Conjecture: Any integer $n>462$ can be written as $n=ab+ac+bc$, where $a,b,c\in\mathbb Z_+$.

Tested for all $n\leq 100,000$, but I would like to see a proof.

The exceptions seems to be $\{1,2,4,6,10,18,22,30,42,58,70,78,102,130,190,210,330,462\}$

It's funny, I played around with BigZ and found that every odd prime seemed to be on the form. I was going to post on that, but then I found that almost any number where on this form. And now it turns out that it depends on the Generalized Riemann Hypothesis.

  • 1
    $\begingroup$ are a ,b and c unique ? $\endgroup$ – user451844 Jul 27 '17 at 14:28
  • 1
    $\begingroup$ @RoddyMacPhee, no they are allowed to be equal. $\endgroup$ – Lehs Jul 27 '17 at 14:32
  • 2
    $\begingroup$ Using Jaap's formula, If $n+c^2=r^2$ you are done, so if $n$ is odd or divisible by $4$ you can use $c=\frac{n-1}{2},r=\frac{n+1}{2}$ when $n$ odd. If $n$ is divisible by $4$, then $c=\frac{n}{4}-1,r=\frac{n}{4}+1$. So you only need to consider the case $n\equiv 2\pmod{4}$. This gives $(a,b,c)=\left(1,1,\frac{n-1}{2}\right)$ for $n$ odd and $(a,b,c)=\left(2,2,\frac{n}{4}-1\right)$ when $n$ divisible by $4$. $\endgroup$ – Thomas Andrews Jul 27 '17 at 14:49
  • 4
    $\begingroup$ See Bowein and Choi, On the representations of $xy + yz + zx,$ Exper. Math. 2000, 153-158 $\ \ $ $\endgroup$ – Bill Dubuque Jul 27 '17 at 15:20
  • 2
    $\begingroup$ @Lehs: Correction. You have it opposite. The remaining possibility cannot occur if we assume the Generalized Riemann Hypothesis. Thus, if GRH is true, your list is complete. $\endgroup$ – Tito Piezas III Jul 27 '17 at 15:50

In their paper On the representations of xy+yz+zx,xy+yz+zx, Exper. Math. 2000, 153-158, Borwein and Choi prove that only one other possible solution exists ($> 10^{11}$) and that cannot occur if we assume the Generalized Riemann Hypothesis.

This problem is closely connected to old problems on class numbers of imaginary quadratic fields, e.g. see the excerpt below from the Putnam collection by Kedlaya, Poonen, Vakil.

enter image description here enter image description here

  • 1
    $\begingroup$ As a related topic, the idoneal number might be helpful, though that has $0<a<b<c$, compared to the OP's $0<a\leq b\leq c$. $\endgroup$ – Tito Piezas III Jul 27 '17 at 15:54

Not an answer, just a reduction to one particular class of cases.

Claim: If there is a prime $p<2\sqrt{n}$ such that $p\not\mid n$ and $-n$ is a square modulo $p$, then such $a,b,c$ exist.

When $n>1$ is odd, we have $(a,b,c)=\left(1,1,\frac{n-1}{2}\right)$.

When $n>4$ is divisible by $4$, we have $(a,b,c)=\left(2,2,\frac{n}{4}-1\right)$.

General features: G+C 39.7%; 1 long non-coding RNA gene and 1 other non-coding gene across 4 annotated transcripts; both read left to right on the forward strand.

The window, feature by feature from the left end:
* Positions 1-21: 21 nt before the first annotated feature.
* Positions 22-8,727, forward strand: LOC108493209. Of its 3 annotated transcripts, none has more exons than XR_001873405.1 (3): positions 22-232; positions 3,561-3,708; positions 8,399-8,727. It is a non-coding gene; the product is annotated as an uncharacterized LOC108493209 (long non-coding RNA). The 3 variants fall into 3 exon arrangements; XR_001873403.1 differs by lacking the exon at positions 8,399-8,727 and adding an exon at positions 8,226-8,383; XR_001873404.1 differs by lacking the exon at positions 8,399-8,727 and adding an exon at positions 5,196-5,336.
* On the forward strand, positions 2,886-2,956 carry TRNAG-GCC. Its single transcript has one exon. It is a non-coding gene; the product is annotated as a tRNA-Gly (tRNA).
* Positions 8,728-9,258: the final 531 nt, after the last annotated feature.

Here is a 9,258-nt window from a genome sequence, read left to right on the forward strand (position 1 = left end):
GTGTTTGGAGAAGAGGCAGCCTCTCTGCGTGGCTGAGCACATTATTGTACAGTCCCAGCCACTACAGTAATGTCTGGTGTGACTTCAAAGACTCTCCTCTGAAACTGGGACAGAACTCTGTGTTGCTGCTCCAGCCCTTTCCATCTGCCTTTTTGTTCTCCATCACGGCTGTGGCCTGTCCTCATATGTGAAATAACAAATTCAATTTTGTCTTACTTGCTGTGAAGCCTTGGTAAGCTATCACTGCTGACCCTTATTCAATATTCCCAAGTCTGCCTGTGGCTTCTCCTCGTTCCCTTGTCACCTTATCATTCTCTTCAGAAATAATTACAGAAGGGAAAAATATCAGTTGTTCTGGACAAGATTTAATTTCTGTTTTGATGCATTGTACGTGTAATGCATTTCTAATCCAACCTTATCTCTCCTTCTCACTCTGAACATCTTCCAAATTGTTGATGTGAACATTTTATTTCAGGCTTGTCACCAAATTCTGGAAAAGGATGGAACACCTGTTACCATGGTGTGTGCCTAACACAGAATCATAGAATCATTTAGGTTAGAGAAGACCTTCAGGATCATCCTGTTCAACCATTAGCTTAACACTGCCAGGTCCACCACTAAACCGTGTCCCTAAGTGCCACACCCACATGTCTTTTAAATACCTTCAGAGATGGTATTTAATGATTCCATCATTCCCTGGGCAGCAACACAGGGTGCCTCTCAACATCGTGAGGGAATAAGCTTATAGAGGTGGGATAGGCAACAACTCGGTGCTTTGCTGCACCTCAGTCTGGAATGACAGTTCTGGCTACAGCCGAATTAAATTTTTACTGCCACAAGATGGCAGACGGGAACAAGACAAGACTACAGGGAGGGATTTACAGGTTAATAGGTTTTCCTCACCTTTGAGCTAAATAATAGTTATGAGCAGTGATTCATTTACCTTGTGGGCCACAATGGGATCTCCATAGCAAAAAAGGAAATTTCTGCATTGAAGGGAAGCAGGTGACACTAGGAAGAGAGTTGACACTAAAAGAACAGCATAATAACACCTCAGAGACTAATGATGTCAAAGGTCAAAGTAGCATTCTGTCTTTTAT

So we only need to solve for $n\equiv 2\pmod{4}$.

As JG pointed out, if $n+1$ is not prime, with factorization $n+1=uv$, $u,v>1$, then we get $(a,b,c)=(1,u-1,v-1)$.

So we've reduced to when $n+1\equiv 3\pmod{4}$ is a prime.

[I suppose that all these cases can be seen via Jaap's comment about seeking $c$ so that $n+c^2=rs$ with $r,s>c$. In the case $c=1$ give us the odd case or $n+1$ composite, the case $c=2$ gives the case $n$ divisible by $4$.]

We will proceed using Jaap's comment:

If there exists $c$ such that $n+c^2=rs$ for some $r,s>c$, then we can choose $(a,b,c)=(r-c,s-c,c)$.

Let $p$ be a prime relatively prime to $n$ such that $-n$ is a square modulo $p$.

Then $n+c^2$ is divisible by $p$ for some $\frac{p-1}{2}<c<p$.

If $d=\frac{n+c^2}{p}$, we want $d>c$ to ensure a solution.

So we want $$pc<n+c^2$$

But $c^2-pc+n=\left(c-\frac{p}{2}\right)^2+n-\frac{p^2}{4}$.

So if $p^2\leq 4n$ then this value is positive, and we get $d>c$ and hence $(a,b,c)=(p-c,d-c,c)$.

This explains why $462$ is a good candidate to fail - $462=2\cdot 3\cdot 7\cdot 11$, so $-462$ needs to not be square modulo $5,13,17,19,23,29,31,37,41$. Essentially, for large $n$ we need a lot of distinct prime factors.

It also explains why $n$ tends to be square-free in the examples.

If $p^2\mid n$ then $n+p^2=p^2\left(1+\frac{n}{p^2}\right)$ so if $p^2\mid n$ then $1+\frac{n}{p^2}\leq p$, and it must be prime. If it is not prime, then $n+p^2=(pa)(pb)$ where $ab=1+\frac{n}{p^2}$. That gives us that if $n$ has a square factor then $n=p^2(q-1)$ for some prime $q\leq p$, and there must be no solution to $ab+ac+bc=q-1$.

If $d\mid n$ then $d+\frac{n}{d}$ must not be factorizable as $ab$ with $a>1,b>d$, or otherwise, $n+d^2$ is factorizable as $(ad)(b)$.

But if $d+\frac{n}{d}\geq d^2$ this means that $d+\frac{n}{d}$ must be prime.

So, if $d\mid n$ and $d\leq \sqrt[3]{n}$, you must have $d+\frac{n}{d}$ prime.

  • $\begingroup$ all odd numbers>1 are covered take a=b=c=1 we get 1+1+1 = 3 increasing a by 1 we get 2+2+1=5 , then doing so again we get 3+3+1 =7 etc. $\endgroup$ – user451844 Jul 27 '17 at 15:21
  • 1
    $\begingroup$ okay never said I was smart, to say so would be a lie. $\endgroup$ – user451844 Jul 27 '17 at 15:25

Your Answer

By clicking “Post Your Answer”, you agree to our terms of service, privacy policy and cookie policy

Not the answer you're looking for? Browse other questions tagged or ask your own question.